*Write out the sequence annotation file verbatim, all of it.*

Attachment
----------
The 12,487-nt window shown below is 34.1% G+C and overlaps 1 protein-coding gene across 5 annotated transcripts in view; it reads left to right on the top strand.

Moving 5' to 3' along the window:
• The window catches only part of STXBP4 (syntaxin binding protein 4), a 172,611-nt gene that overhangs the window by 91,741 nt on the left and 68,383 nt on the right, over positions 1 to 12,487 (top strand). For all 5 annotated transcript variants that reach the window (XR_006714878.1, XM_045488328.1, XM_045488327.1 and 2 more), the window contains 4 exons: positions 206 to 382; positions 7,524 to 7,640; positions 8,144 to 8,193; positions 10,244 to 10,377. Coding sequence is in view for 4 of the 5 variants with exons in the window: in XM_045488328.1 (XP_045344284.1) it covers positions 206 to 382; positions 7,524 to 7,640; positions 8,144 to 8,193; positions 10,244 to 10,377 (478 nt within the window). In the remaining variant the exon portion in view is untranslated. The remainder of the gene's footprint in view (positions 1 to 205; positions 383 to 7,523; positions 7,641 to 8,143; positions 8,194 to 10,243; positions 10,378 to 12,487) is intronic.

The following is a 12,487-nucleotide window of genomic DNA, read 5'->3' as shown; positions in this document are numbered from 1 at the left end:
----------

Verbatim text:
The 12,487-nt window shown below is 34.1% G+C and overlaps 1 protein-coding gene across 5 annotated transcripts in view; it reads left to right on the top strand.

Moving 5' to 3' along the window:
• The window catches only part of STXBP4 (syntaxin binding protein 4), a 172,611-nt gene that overhangs the window by 91,741 nt on the left and 68,383 nt on the right, over positions 1 to 12,487 (top strand). For all 5 annotated transcript variants that reach the window (XR_006714878.1, XM_045488328.1, XM_045488327.1 and 2 more), the window contains 4 exons: positions 206 to 382; positions 7,524 to 7,640; positions 8,144 to 8,193; positions 10,244 to 10,377. Coding sequence is in view for 4 of the 5 variants with exons in the window: in XM_045488328.1 (XP_045344284.1) it covers positions 206 to 382; positions 7,524 to 7,640; positions 8,144 to 8,193; positions 10,244 to 10,377 (478 nt within the window). In the remaining variant the exon portion in view is untranslated. The remainder of the gene's footprint in view (positions 1 to 205; positions 383 to 7,523; positions 7,641 to 8,143; positions 8,194 to 10,243; positions 10,378 to 12,487) is intronic.

The following is a 12,487-nucleotide window of genomic DNA, read 5'->3' as shown; positions in this document are numbered from 1 at the left end: